Need a cute, fun Halloween dessert? Try these Halloween sugar cookies! Using pumpkin spice and topped with royal icing decoration, they're simple enough to get kids involved but can be decorated into something spooky or really beautiful, too.
The cookie base is a classic sugar cookie that's solid enough to be iced but still soft and tender when eaten. These have a great flavour from the spice and vanilla, just like fall. For another seasonally inspired cookie, try our cinnamon sugar cookies or chewy vegan ginger cookies.
Ingredient Notes and Substitutions
- Butter: it needs to be at room temperature before beginning. It should be too soft, so don't leave it near a radiator or warm oven.
- Sugar: this is plain white sugar, not cane or icing sugar. You need the fine grain for the cookies to have the correct texture.
- Butter: these will work with stick margarine (vegan butter) but not the kind that comes in a tub.
- Spices: if you don't want to use pumpkin spice, sub cinnamon or make them with just vanilla.
Step 1: Cream the butter and sugar until fluffy.
Step 2: Add the egg and vanilla extract.
Step 3: Beat again until the egg is fully incorporated.
Step 4: Add the flour, pumpkin spice, baking powder, and salt.
Step 5: Mix on low speed until just combined. Don't over mix.
Step 6: Roll the dough out to ¼ inch thick (about .5 cm).
Step 7: Cut the dough into your desired shapes.
Step 8: Place the shapes onto a parchment-paper lined baking sheet and bake, then cool and decorate.
1. Add highlights to black icing with a little bit of white for extra depth (see witch hats).
2. Let the first layer of icing dry on the cookies for at least an hour before adding any extra details, like eyes or smiles.
3. Add the food colouring to the icing bit by bit until you get the colour you need.
If you don't have Halloween specific cookie cutters, try using a snowman and turning it upside-down to make a skull, for example. Get creative!
Check the cookies at the 10-minute mark if they're on the smaller side to avoid browning them too much.
Work in smaller batches for easy rolling, especially if you don't have lots of counter space (divide the dough into three or four parts).
How to Store
Storage: decorated cookies should dry fully (at least six hours) before being places into an airtight container. Layer parchment paper between stacked layers to ensure the colour doesn't bleed into the cookies above. Refrigerate for up to a week.
Freezing: follow the same method as to refrigerate, and freeze for up to three months in an airtight container.
- Witch hats: do an outline and then flood, both with black icing. Let this dry for at least an hour before adding a thin line of white as a highlight on one side.
- Coffins: add an orange outline on the outer edges of the cookie and write 'RIP' in black icing in the middle.
- Skulls: outline in white and then flood. Let the icing dry for at least an hour before adding black eyes, nose markings, and a smile.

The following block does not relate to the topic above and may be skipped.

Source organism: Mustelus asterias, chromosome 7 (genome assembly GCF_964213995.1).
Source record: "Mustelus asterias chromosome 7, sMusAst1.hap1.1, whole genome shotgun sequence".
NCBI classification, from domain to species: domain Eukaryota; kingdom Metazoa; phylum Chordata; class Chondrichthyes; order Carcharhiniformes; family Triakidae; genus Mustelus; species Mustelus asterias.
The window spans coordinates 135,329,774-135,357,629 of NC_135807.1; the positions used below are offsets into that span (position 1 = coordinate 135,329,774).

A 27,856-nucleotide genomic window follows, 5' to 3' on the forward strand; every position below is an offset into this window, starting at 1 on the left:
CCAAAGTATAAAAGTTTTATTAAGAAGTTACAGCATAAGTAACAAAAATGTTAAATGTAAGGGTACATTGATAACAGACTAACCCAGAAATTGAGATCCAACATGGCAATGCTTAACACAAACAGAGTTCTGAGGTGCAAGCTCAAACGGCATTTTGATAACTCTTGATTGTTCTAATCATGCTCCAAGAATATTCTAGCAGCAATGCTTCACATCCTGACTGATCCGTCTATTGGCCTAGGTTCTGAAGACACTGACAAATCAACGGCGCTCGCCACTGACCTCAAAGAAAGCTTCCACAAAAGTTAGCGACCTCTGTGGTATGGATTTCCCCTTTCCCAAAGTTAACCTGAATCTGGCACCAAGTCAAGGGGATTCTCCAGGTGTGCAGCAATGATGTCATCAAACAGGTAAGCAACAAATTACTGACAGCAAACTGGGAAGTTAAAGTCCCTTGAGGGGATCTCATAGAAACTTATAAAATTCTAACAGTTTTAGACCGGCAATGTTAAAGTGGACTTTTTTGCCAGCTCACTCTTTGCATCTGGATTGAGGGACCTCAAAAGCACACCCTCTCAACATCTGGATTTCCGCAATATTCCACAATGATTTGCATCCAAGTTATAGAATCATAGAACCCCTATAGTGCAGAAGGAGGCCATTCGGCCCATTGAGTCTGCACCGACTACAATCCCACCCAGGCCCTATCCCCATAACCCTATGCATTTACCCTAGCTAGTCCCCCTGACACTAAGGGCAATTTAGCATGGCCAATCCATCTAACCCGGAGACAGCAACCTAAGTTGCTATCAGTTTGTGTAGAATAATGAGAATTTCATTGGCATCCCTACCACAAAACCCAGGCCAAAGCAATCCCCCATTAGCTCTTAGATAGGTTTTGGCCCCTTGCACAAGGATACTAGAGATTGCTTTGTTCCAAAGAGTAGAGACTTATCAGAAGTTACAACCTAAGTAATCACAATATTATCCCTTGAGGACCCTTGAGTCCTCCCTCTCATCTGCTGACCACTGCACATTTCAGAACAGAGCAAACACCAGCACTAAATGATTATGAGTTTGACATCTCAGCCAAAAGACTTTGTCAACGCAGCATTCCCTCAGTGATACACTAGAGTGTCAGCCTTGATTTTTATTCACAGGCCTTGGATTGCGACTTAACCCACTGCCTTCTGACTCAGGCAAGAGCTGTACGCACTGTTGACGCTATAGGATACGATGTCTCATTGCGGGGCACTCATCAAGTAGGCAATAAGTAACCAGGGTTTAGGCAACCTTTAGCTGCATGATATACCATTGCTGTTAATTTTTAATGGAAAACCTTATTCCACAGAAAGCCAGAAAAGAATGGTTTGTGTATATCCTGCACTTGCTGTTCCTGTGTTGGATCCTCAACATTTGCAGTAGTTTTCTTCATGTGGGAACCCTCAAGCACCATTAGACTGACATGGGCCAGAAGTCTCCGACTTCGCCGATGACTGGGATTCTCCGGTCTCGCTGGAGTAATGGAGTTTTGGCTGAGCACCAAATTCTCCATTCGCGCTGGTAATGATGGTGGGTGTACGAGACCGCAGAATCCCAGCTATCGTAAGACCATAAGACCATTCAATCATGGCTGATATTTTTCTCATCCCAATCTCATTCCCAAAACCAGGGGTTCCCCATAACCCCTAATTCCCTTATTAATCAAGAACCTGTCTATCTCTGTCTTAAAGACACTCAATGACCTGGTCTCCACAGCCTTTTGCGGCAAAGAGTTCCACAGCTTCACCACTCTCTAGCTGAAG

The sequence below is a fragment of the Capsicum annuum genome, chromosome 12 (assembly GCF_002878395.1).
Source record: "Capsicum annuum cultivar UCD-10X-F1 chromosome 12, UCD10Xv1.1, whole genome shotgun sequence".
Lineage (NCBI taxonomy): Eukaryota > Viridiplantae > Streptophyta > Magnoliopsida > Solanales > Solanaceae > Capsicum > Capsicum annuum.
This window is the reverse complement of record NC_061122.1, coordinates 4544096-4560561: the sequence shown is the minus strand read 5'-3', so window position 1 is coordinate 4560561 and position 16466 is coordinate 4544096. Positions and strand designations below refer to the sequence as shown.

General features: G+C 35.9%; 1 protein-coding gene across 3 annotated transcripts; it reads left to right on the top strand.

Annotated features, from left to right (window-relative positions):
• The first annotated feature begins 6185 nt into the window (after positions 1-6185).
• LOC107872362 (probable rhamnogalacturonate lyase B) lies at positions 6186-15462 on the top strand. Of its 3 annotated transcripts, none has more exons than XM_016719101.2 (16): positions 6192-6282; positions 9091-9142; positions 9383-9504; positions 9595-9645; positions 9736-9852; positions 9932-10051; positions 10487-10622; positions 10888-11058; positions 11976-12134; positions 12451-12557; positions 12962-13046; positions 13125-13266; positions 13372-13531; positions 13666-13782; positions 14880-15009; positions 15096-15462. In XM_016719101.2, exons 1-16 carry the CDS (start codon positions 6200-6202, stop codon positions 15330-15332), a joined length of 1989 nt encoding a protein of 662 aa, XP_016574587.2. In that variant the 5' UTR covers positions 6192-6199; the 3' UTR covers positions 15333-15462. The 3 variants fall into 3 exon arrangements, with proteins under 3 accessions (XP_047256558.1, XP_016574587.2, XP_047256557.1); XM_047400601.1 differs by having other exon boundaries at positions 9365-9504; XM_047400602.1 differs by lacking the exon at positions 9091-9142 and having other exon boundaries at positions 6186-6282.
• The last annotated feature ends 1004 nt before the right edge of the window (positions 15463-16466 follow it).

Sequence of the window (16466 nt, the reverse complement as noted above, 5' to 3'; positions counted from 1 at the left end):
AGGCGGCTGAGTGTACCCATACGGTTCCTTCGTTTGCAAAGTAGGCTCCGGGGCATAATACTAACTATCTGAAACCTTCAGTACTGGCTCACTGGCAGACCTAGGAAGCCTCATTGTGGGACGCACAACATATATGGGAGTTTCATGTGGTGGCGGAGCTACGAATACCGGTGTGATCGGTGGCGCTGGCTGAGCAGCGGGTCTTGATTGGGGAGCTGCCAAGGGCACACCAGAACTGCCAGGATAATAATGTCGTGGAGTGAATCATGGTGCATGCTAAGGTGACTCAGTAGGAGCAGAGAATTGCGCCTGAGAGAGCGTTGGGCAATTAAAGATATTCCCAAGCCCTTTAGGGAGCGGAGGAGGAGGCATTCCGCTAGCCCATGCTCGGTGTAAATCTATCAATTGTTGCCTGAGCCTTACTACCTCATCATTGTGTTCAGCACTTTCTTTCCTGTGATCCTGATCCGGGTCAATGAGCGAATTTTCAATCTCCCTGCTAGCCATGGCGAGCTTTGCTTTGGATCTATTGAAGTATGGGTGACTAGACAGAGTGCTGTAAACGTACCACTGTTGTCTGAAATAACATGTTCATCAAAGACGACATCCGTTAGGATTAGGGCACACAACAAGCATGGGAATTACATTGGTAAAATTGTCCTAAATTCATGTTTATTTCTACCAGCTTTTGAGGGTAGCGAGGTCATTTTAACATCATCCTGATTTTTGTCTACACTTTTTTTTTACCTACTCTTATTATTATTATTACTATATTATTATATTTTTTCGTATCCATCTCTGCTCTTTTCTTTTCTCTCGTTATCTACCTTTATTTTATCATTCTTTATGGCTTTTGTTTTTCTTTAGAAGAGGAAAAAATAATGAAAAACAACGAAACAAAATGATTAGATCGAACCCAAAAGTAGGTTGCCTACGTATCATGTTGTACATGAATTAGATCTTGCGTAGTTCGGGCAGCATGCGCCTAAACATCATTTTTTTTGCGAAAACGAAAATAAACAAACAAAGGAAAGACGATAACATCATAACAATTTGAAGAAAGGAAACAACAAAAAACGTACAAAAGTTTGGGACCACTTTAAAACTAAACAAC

- Pumpkins: outline in orange before flooding. If desired, dry for an hour before adding jack o' lantern faces. Alternatively, do outlining as seen on our cinnamon sugar cookies.
- Candy corn: pipe an outline of yellow on the bottom third, orange on the middle third, and white on the top third. Flood with the same colours.
- Bats: outline the body in black and flood also in black. Pipe the lines of the wings, then optionally add two small white eyes after drying for an hour.
Should sugar cookies be soft or crunchy?
The best sugar cookies, like these ones, are tender but not so soft that they fall apart when handled. This isn't gingerbread, but a sturdier cookie that has a soft bite.
Are sugar cookies the same as shortbread?
The main difference is that shortbread is short - right there in the name - meaning it contains more butter. It's dense while sugar cookies are lighter and much less crumbly after baking, perfect for cutting out and decorating.
How many days ahead can you make decorated sugar cookies?
While you can make the sugar cookies several days in advance and refrigerate, they're best if served within about three days. Any longer and the icing can start to bleed into the cookies or into other colours in the decoration.
If you make these Halloween Cookies or any other cookie recipes on the Baked Collective, please take a moment to rate the recipe and leave a comment below. It’s such a help to others who want to try the recipe. For more baking, follow along on Instagram, TikTok, and YouTube.
Halloween Sugar Cookies
- Measuring cups and spoons or a digital kitchen scale
- Large bowl
- Hand or stand mixer
- Rolling Pin
- baking sheet
- Parchment paper
- Cookie cutters
- Wire rack
- Add the sugar and butter to a large bowl (or the bowl of a standing mixer) and use an electric mixer to beat on high speed for about 5 minutes. It should be fluffy and lighter in colour.
- Add the egg and vanilla and beat again until well combined.
- Add the flour, pumpkin pie spice, baking powder, and salt to the bowl. Mix again until the flour has been well incorporated and the dough is mixed, but don't over mix. It will be slightly crumbly but hold when pressed between finger and thumb.
- Divide the dough into two parts for easier rolling. Turn the cookie dough out onto a lightly floured work surface. Roll the dough with a rolling pin to about ¼-inch (6-mm) thick.
- Cut the dough into your desired shapes. Any extra dough can be re-rolled once.
- Place the cut-out cookies on a baking sheet lined with parchment paper. Place the sheet in the freezer for 10-15 minutes.
- Place the tray of cookies in the oven and bake for 9-13 minutes, or until the edges are very lightly golden. The baking time will vary depending on the size of the cookie cutters. Repeat for the remaining dough.
- Remove the cookies from the oven and cool on the baking sheet for 5-10 minutes.
- Remove the cookies from the tray and let them cool completely on a wire rack before icing.